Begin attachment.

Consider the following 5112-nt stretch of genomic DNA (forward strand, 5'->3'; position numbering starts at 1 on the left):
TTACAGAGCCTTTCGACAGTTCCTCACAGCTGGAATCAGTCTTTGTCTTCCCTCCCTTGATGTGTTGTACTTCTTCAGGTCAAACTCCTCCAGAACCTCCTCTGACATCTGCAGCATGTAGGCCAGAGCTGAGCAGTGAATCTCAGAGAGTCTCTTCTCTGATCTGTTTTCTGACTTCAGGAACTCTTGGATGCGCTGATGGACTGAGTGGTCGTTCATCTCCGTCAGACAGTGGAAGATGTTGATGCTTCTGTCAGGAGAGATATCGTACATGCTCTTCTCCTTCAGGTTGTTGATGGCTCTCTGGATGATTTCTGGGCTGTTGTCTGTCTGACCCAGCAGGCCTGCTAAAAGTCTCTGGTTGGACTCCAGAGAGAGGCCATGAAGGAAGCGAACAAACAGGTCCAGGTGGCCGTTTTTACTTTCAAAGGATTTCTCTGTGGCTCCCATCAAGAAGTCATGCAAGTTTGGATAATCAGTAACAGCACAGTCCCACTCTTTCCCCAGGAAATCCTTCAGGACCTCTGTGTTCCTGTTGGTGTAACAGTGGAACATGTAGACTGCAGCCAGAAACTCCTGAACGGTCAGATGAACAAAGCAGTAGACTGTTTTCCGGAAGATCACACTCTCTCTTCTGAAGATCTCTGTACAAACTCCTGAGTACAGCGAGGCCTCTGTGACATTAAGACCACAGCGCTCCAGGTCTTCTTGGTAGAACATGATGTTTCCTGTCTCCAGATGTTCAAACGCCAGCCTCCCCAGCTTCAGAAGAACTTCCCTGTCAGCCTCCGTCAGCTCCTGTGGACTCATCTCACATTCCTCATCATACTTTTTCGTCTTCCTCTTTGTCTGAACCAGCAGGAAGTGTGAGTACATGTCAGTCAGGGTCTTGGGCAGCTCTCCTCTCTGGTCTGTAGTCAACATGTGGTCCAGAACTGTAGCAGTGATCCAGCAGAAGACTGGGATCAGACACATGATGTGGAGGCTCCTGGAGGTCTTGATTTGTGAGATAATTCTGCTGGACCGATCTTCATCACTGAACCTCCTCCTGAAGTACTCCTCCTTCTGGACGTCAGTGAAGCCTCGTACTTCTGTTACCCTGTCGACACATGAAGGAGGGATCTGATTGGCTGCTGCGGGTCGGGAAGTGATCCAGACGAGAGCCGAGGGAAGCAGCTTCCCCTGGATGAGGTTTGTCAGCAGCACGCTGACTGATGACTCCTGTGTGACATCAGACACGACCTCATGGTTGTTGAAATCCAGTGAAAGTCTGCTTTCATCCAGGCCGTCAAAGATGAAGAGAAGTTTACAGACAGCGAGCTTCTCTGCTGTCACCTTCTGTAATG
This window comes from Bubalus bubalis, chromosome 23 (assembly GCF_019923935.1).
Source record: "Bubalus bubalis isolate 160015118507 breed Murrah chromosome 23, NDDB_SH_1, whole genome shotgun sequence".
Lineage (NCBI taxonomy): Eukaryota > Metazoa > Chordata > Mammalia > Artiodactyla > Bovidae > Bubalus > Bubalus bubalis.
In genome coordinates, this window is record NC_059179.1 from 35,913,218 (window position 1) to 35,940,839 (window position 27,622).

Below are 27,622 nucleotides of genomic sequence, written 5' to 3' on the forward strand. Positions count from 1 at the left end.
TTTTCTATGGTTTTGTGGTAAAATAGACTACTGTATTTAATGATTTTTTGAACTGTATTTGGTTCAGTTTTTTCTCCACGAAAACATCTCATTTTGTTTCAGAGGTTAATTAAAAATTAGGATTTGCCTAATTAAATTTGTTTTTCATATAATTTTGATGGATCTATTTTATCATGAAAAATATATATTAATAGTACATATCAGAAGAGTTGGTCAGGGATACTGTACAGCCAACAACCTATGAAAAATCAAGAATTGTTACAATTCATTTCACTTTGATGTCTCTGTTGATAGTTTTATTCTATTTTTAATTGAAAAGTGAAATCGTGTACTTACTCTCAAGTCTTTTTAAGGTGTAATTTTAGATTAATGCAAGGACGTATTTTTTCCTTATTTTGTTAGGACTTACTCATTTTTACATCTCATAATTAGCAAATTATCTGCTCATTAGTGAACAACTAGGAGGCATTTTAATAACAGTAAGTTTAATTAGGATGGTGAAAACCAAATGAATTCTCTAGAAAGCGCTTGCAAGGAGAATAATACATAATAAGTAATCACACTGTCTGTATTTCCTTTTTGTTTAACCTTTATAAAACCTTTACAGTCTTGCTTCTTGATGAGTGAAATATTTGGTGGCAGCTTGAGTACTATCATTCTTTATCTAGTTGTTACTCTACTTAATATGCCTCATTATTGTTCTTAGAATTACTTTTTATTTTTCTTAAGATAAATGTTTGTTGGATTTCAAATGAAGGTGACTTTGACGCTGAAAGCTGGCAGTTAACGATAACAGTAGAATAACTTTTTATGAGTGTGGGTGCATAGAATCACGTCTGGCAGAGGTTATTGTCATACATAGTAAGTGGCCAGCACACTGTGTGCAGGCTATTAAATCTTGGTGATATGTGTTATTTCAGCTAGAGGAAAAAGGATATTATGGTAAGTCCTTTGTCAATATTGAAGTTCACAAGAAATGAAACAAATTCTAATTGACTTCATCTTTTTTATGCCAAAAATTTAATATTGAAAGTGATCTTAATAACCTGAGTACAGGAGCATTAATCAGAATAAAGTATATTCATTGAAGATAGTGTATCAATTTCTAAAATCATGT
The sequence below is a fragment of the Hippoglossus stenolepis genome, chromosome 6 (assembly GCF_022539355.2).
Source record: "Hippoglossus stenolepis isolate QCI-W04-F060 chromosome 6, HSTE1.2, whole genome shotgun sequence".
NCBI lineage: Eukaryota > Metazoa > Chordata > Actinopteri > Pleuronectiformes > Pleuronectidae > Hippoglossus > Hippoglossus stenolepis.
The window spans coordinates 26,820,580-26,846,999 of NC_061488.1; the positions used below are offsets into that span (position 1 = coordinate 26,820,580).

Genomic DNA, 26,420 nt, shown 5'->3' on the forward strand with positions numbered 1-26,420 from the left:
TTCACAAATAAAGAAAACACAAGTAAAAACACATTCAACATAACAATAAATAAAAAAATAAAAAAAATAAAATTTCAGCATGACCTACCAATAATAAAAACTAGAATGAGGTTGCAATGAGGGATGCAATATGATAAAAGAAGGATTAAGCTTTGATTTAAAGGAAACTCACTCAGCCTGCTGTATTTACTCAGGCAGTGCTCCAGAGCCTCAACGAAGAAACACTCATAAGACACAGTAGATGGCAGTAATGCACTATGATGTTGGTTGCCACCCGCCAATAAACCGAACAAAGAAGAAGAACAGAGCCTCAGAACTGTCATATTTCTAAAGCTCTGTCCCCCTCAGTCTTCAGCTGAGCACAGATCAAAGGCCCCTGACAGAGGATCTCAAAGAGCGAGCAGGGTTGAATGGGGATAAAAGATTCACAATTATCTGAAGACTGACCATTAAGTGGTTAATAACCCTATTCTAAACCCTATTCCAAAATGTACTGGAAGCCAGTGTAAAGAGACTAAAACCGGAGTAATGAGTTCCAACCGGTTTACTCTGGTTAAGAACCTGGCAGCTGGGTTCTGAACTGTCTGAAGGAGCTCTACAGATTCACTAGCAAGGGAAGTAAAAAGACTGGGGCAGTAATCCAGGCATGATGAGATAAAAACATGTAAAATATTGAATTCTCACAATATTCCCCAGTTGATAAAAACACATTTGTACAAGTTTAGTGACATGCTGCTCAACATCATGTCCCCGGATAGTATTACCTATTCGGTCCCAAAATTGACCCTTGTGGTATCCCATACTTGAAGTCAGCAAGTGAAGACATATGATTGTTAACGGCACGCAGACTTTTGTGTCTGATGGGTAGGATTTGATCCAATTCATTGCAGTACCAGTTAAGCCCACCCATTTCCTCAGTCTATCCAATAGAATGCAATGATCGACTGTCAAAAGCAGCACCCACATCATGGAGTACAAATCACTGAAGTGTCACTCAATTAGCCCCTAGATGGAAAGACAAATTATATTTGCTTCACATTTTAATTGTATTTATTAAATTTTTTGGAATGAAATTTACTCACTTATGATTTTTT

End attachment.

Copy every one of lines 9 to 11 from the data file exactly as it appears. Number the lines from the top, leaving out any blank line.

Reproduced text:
The sequence below is a fragment of the Hippoglossus stenolepis genome, chromosome 6 (assembly GCF_022539355.2).
Source record: "Hippoglossus stenolepis isolate QCI-W04-F060 chromosome 6, HSTE1.2, whole genome shotgun sequence".
NCBI lineage: Eukaryota > Metazoa > Chordata > Actinopteri > Pleuronectiformes > Pleuronectidae > Hippoglossus > Hippoglossus stenolepis.